Steadiness: current can help

Electronic training collars have many uses, but until recently I avoided using one around birds like a dog avoids baths. But once you figure out that steadiness on birds is a two-part process, your outlook might change. Mine did. First, a dog instinctively slams into a tail-stiffening point. That part, we all get. A whiff of bird scent or sight of a bird should take care of that unless your dog’s pedigree included a cardboard box and hand-lettered “you pick” sign.
The second part of the sequence (“steadiness”) is where I’ve become enlightened, thanks to Bob Farris, trainer, quail hunter and NAVHDA judge. In the hunt test judging process, the point is the first stage of judging – i.e., does the dog have the genetic programming to point when prey is upwind of him. But the judging criteria change the moment the dog sees you in the picture, literally or figuratively. That is where the canine rubber meets the obedience road.
Manny (and I’d bet, all “finished” dogs) needs training to stay on point until I want him to 1) see the bird drop, getting ready for the retrieve or 2) continue to hunt after my release, because I missed again. When he enters a scent cone, Manny assumes an elegant point, leg up and forward a bit. But a few moments of staring at the source of enticing smell, a walking, flapping bird or – worse – a flushing bird, will test any dog’s resolve. It’s just natural to chase, so the key is making it clear he’s been ordered to stand still.
Some use the usual verbal or hand signal. Some transition to a secret code: heel shuffle, grunt, other noise or gesture. I’m figuring that for us the key is treating that part of the point-steady drill for what it is: an obedience situation. Until this revelation, I was loath to use any “enforcer” stronger than a checkcord, gut hitch or tap on Manny’s flank. I feared an e-collar might sour a dog to birds – especially if I had to use it.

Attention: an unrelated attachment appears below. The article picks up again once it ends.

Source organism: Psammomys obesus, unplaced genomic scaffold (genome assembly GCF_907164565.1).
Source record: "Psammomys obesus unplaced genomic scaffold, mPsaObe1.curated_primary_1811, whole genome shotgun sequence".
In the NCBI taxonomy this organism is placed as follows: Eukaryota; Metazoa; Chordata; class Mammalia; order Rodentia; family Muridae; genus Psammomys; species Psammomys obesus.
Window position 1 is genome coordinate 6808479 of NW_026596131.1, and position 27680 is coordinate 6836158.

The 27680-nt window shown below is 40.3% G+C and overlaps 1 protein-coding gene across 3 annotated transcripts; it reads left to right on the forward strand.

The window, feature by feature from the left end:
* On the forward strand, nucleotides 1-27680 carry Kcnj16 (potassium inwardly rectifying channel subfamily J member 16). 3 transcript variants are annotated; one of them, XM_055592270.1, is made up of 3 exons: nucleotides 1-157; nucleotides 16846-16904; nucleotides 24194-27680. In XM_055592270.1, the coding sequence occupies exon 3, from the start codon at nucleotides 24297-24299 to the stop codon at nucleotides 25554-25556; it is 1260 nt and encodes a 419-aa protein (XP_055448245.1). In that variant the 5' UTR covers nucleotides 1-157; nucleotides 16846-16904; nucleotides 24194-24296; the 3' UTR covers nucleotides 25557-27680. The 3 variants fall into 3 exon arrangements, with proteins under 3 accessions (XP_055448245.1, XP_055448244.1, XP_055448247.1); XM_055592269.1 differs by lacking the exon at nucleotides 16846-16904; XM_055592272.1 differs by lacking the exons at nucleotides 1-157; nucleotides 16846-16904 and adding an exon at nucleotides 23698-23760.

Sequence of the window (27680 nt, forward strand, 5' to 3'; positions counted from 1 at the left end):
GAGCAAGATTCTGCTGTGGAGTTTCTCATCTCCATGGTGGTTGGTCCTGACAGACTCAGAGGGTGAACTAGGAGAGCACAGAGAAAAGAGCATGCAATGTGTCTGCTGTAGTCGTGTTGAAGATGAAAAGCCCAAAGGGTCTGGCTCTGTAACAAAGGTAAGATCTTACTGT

But if he’s been thoroughly drilled in “whoa” with many and different distractions, birds simply become another distraction from the command he knows so well. Tempting, sure, but just a sidebar to an obedience test. Now that I’ve gotten over that, we’ve made some quantum leaps.
So far, Manny’s only been lit up (gently) a couple times. These days, merely seeing me holding the transmitter is enough to keep him steady during birds flapping in his face, “covey flushes” at his feet, and even birds perching on his back. Today, twice, we had flawless training sessions. Tomorrow, who knows? But I feel like we’re on the right track.
From the email in-box:
Q: I notice in the magazines, big trials and even hunt tests that many dogs have long names. And sometimes they have unusual spellings of common names! What goes?
A: You can thank the American Kennel Club and other breed registries. Every registered dog requires a distinct name for record keeping, so many owners have to get pretty creative. Add to that limits on the number of characters on the registration form, plus many breeders who require you to preface your dog’s name with their kennel name and it can get pretty complicated.
Q: I have an English setter. I got him at 1-1/2 years old. How would you start training him? He was pretty shy when I got him but he is coming out of that. And he does come when called. I have taken him in the woods where I know there are plenty of grouse and he does seem interested. I did keep him on a long lead at this time. Did I do right?
A: Sounds like you’re already training, if he comes when called. He also seems to be bonding to you and trusting you. Continue your obedience training and start the gun dog work now, in your yard. A long lead he can drag along until he’s solid on his “come” command is always a good idea. You could have started the hunting training sooner, but with the foundation you’ve laid, I’ll bet you two do just fine.
Send your questions to Scott here. Scott’s new book, “What the Dogs Taught Me” covers topics that haven’t been addressed in other books and videos. To order, go here.